For the second year in a row, we have fires locally that are endangering people’s homes and lives. I must say, it is a useful reminder to all of us as to the relative importance of many things in life. I have heard it said that nobody on their deathbed spends any time wishing they had worked more hours and accumulated more.  Indeed, it makes sense that when we look back on our lives, accumulation of wealth and stuff will probably not be what we most cherish. It will more likely be the kindnesses we received and those we provided others that give us meaning as we reflect on our lives.

Nobody on their deathbed will spend their time thinking “I sure am glad Ted bought me ABC Investment right before it went up 10 per cent”. I don’t mean to belittle either what I do or client concerns about “how they are doing”. We chose the name Capstone very purposefully, as we believe that what we do is necessary but not sufficient. Our goal is to help people achieve their goals, spend time in the pursuits they find meaningful, and assist in improving the quality of their lives. Those are not insignificant pursuits and do help give my life meaning. The ability to look back and know, while I did not always succeed, I always had the best interest of my clients at heart is an essential part of what gives me meaning.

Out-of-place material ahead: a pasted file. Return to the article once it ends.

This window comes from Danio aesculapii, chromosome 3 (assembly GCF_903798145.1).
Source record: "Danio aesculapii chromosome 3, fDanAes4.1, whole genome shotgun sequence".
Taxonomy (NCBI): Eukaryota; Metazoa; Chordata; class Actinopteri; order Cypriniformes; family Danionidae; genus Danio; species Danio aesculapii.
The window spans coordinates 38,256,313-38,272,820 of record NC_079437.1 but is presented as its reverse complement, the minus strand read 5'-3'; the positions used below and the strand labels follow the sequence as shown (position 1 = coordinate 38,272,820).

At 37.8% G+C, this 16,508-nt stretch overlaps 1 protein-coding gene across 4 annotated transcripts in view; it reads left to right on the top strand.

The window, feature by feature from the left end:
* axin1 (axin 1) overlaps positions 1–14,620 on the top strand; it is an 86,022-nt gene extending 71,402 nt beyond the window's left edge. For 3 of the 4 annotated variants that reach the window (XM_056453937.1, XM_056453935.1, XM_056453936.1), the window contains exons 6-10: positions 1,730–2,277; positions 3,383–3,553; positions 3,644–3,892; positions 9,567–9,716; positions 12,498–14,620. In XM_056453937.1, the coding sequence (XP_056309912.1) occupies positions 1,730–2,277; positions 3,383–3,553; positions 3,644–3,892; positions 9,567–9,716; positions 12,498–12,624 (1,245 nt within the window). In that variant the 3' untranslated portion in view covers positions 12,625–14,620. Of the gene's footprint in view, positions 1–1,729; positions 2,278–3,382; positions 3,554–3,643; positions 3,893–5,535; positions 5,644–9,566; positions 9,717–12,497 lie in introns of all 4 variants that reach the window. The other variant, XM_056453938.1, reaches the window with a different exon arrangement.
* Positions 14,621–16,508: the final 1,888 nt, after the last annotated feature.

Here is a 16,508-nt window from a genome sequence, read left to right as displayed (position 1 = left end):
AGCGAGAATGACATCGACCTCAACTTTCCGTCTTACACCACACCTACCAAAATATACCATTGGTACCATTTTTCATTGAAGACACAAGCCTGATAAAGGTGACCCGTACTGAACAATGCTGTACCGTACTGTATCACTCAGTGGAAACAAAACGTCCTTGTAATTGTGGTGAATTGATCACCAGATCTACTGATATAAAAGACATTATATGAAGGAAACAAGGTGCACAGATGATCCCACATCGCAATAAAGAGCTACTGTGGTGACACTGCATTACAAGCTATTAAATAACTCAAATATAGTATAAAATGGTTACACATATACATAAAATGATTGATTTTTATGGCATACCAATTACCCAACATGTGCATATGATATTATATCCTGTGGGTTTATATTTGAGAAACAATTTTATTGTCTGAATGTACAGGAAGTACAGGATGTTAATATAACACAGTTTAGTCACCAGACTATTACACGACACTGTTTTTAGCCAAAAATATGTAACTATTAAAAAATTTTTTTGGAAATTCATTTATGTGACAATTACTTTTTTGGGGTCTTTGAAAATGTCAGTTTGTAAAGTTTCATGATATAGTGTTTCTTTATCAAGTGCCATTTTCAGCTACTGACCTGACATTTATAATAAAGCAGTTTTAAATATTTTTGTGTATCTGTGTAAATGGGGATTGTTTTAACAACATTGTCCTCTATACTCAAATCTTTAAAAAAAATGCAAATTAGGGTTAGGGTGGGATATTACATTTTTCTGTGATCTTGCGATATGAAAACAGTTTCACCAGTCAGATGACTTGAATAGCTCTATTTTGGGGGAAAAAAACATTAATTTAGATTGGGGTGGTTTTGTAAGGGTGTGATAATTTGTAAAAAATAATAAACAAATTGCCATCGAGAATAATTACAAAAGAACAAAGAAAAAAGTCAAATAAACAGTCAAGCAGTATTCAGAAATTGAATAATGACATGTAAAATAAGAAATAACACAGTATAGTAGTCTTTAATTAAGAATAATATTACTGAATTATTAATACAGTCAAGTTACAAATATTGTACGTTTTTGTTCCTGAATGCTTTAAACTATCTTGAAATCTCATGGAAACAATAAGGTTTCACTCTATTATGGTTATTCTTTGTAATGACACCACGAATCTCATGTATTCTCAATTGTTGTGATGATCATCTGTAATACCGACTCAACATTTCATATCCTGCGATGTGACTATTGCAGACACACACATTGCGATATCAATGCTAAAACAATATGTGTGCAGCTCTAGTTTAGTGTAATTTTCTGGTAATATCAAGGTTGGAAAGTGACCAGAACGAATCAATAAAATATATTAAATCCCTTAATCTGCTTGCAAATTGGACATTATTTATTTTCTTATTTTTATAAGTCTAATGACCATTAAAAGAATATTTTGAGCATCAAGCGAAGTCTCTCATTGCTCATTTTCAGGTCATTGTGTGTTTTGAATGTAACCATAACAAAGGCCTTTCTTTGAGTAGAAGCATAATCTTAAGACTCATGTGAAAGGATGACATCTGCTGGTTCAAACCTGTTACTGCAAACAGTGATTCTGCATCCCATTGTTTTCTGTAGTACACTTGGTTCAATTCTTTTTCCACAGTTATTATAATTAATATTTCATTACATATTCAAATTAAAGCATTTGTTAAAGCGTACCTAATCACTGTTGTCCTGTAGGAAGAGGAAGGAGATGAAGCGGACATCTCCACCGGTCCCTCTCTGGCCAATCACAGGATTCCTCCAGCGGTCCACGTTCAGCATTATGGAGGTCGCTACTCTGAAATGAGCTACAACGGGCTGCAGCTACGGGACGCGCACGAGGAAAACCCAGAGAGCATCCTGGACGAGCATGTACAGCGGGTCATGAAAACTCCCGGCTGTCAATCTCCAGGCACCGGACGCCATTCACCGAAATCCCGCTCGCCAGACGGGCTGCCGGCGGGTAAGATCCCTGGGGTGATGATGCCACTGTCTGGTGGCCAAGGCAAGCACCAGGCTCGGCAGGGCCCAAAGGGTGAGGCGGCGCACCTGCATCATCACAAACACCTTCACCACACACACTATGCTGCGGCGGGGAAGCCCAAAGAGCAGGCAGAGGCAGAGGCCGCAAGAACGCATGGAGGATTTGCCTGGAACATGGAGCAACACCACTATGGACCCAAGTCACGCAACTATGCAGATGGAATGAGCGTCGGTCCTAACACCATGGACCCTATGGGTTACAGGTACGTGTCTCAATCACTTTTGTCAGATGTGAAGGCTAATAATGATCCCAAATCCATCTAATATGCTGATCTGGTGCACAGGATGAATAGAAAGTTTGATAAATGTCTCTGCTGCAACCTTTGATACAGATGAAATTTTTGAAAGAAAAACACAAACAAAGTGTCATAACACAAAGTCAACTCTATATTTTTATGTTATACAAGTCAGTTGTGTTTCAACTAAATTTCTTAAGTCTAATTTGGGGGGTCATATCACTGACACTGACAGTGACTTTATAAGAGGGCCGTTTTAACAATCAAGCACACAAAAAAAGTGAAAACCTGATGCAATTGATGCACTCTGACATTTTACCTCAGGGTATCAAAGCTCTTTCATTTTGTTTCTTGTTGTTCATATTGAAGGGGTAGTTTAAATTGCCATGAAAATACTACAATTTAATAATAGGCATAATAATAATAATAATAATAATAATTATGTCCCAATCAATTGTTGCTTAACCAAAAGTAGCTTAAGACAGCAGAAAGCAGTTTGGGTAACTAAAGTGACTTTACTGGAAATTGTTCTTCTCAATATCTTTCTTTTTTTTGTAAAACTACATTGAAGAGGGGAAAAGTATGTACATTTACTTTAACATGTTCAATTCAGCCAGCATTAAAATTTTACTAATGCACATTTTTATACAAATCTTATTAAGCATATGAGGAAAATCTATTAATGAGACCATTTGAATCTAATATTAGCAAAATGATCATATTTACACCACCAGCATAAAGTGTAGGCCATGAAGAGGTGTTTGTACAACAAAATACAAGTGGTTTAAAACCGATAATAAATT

Without being maudlin, the fires in Black forest do help us look at the really big picture. While we in this industry typically sit around and debate whether the market is heading up or down 5 per cent and what to do about it, that is focusing on the trees and not the forest. We need to try to maintain the balance between the small things in life and the big overarching ones. Somehow, those little daily concerns (the yang of life) can overload us and leave us without the peace (the yin of life) to step back and keep the proper perspective on life.

By Ted Schwartz